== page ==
We've had companies as big as Facebook and Microsoft where people have fallen for that kind of stuff. Luckily, they are Facebook and Microsoft and, as a result, they get their money back. But an awful lot of other organizations—some in the millions—don't get the money back because deep fakes have become so good—at least deep fake audio.
Our point is to come to our show, talk to us about it. We've had one fellow who was trolling QAnon sites and ends up being contacted by someone who presents him with a picture that he knows has never been published. It wasn't a compromising picture, but it was a personal picture between him and his wife.
There was no way they could have done that without finding a way to crawl into his network and get that picture of him. Someone else who was a journalist who was hacked by the Iranians had nothing to do with the fact that he fell for a sextortion scam. A woman was notified by two different states that unemployment compensation was being collected by her when she was not unemployed. Or an older woman who got a phone call and fell for something that really, the majority of people would fall for because it was so believable.
You look at all these different things, even a young person who's a gamer who thought he was doing something with a gaming site, turned out to be the wrong site, a wrong situation. The list goes on and on. There are different ways that people can be compromised. Our point is to come and talk to us about it.
“What did you do?” “How did you feel?” “What do you do in life, generally?” “How can we help you?” “What did you do after you found out you had the problem?” Then we talk about different ways that people can protect themselves.
It's a fun show looking at a serious issue, but telling people that while you need to take it seriously, we're going to take a light-hearted look at it. Make it as accessible as possible so you understand the fact that, don't be ashamed, don't be embarrassed. Because the only way that we help everybody is by everybody talking about it. You'd be surprised at how many people find out about threats they didn't even know existed—different kinds of ransomware attacks, different kinds of phishing attacks. It's done in a light-hearted way. It's What the Hack with Adam Levin, available wherever people get their podcasts.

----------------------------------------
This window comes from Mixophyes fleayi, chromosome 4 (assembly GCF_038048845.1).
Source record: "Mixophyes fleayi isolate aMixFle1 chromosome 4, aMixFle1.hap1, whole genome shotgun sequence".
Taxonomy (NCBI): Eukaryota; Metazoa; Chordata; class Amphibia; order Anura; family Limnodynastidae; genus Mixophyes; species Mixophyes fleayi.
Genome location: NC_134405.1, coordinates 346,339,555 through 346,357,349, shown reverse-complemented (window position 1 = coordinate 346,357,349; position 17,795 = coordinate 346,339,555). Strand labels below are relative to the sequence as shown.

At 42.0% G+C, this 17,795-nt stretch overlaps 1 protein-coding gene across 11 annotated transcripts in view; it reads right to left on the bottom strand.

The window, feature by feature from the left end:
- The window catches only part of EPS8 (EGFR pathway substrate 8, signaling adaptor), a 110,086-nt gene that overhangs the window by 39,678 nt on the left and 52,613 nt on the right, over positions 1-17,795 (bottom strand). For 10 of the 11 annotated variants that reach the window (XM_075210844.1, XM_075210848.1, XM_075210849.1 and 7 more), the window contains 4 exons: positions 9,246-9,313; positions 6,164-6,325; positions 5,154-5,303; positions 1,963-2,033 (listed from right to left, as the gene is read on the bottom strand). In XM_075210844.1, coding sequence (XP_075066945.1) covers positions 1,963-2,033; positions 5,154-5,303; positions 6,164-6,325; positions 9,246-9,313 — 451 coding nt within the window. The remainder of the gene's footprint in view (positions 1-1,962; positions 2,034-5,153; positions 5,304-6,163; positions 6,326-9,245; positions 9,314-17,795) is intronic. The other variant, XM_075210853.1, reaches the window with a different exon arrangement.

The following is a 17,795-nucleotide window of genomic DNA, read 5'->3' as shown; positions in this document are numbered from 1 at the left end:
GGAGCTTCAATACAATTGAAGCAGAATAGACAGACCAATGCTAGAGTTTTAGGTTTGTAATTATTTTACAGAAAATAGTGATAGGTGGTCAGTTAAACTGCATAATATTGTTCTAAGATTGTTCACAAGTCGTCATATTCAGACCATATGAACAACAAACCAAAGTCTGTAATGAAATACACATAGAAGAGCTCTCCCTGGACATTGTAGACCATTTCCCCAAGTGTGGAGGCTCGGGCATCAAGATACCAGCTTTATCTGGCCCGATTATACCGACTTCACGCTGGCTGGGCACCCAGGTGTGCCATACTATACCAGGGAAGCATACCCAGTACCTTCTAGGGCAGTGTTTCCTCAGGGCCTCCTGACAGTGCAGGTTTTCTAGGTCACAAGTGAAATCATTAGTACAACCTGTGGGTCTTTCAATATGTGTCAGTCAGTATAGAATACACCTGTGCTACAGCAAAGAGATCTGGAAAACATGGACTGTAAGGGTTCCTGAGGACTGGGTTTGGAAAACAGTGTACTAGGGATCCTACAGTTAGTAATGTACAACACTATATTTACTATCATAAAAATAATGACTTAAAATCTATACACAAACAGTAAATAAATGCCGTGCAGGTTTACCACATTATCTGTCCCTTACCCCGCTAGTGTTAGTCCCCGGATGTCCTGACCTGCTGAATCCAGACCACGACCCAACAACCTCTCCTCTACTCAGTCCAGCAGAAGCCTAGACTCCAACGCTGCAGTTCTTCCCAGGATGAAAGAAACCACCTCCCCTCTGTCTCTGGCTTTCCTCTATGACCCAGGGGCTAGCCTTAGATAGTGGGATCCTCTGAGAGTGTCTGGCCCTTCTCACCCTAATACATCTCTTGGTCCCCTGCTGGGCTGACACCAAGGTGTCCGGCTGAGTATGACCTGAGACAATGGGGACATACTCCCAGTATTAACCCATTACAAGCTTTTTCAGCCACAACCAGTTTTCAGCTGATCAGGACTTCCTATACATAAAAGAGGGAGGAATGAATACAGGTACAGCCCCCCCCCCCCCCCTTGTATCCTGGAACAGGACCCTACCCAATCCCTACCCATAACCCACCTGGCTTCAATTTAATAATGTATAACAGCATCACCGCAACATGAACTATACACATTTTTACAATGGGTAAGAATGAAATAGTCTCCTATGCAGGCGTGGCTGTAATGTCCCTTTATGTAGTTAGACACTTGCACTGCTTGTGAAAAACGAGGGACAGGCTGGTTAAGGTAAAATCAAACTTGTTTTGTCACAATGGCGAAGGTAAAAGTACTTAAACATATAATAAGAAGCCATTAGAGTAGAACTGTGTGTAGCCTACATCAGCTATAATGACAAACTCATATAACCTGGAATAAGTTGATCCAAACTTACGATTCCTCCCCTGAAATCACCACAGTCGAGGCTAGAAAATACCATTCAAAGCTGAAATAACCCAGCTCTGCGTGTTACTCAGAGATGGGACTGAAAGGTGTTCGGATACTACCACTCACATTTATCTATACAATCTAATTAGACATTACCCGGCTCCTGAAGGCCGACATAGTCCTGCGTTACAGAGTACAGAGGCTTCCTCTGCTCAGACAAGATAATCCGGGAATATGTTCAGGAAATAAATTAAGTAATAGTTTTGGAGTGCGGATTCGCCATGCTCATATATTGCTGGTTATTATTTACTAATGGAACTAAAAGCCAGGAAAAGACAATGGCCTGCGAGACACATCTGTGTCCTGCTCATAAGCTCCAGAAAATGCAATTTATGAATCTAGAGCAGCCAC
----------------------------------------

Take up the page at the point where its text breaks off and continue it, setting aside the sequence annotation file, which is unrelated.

Awesome. In light of that and the no-shame zone, have you ever been a victim of hacking, fraud, or scam?
I have clicked, on occasion, on the wrong link. Luckily, I have a lot of security software surrounding me that, all of a sudden, the alarms go off, the lights flashed, things are screaming, and I have access to a lot of people that can help me do it. I used to kid with Todd Davis who was LifeLock. His point was, “Yes, I'm going to publish my Social Security Number because I know I have a huge company standing behind me. People that are going to take care of it and I'm going to show you how you can protect yourself.”
That was my life with CyberScout. I always said to them, “You have to protect us against me.” We worked together, and it worked out very well. You always have to remember the fact that people aren't what they appear to be. People are going to send you things. You're going to really, really think that it's the right person, but in many cases, the wrong person with the right pitch. You have to be really careful about it.
Exactly. As we wrap up here, if people want to find you online, where can they find you? Where do you want them to find you?
Yes, I want them to find me. Adamlevin.com or What the Hack with Adam Levin. You can come and you'll learn a lot. You'll see a lot and you'll feel better about a lot of things. Always remember, our slogan is “Scaring is caring.”
I like that, “Scaring is caring.” We'll end with that and we'll link to all that in the show notes.
Terrific. I appreciate that. This was great fun.